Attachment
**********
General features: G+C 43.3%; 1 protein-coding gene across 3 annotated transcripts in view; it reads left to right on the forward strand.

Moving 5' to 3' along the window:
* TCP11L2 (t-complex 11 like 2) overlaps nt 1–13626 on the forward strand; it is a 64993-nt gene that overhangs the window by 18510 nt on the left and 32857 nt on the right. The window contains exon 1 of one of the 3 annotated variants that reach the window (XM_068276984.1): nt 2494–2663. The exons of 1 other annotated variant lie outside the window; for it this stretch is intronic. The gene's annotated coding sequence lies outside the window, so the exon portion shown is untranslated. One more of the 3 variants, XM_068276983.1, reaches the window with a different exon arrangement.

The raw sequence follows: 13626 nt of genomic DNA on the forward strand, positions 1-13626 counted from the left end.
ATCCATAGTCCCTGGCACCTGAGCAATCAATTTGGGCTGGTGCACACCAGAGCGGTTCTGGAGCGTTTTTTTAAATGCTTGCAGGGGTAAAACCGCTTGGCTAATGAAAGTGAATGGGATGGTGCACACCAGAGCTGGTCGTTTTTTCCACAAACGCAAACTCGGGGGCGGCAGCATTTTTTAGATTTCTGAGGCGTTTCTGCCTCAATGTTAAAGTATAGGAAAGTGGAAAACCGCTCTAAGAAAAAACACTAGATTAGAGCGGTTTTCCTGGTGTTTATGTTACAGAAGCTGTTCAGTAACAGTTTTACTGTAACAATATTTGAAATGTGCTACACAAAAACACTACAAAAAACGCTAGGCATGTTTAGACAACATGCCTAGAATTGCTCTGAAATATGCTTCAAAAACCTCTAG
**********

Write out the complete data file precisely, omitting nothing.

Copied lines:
General features: G+C 43.3%; 1 protein-coding gene across 3 annotated transcripts in view; it reads left to right on the forward strand.

Moving 5' to 3' along the window:
* TCP11L2 (t-complex 11 like 2) overlaps nt 1–13626 on the forward strand; it is a 64993-nt gene that overhangs the window by 18510 nt on the left and 32857 nt on the right. The window contains exon 1 of one of the 3 annotated variants that reach the window (XM_068276984.1): nt 2494–2663. The exons of 1 other annotated variant lie outside the window; for it this stretch is intronic. The gene's annotated coding sequence lies outside the window, so the exon portion shown is untranslated. One more of the 3 variants, XM_068276983.1, reaches the window with a different exon arrangement.

The raw sequence follows: 13626 nt of genomic DNA on the forward strand, positions 1-13626 counted from the left end.
ATCCATAGTCCCTGGCACCTGAGCAATCAATTTGGGCTGGTGCACACCAGAGCGGTTCTGGAGCGTTTTTTTAAATGCTTGCAGGGGTAAAACCGCTTGGCTAATGAAAGTGAATGGGATGGTGCACACCAGAGCTGGTCGTTTTTTCCACAAACGCAAACTCGGGGGCGGCAGCATTTTTTAGATTTCTGAGGCGTTTCTGCCTCAATGTTAAAGTATAGGAAAGTGGAAAACCGCTCTAAGAAAAAACACTAGATTAGAGCGGTTTTCCTGGTGTTTATGTTACAGAAGCTGTTCAGTAACAGTTTTACTGTAACAATATTTGAAATGTGCTACACAAAAACACTACAAAAAACGCTAGGCATGTTTAGACAACATGCCTAGAATTGCTCTGAAATATGCTTCAAAAACCTCTAG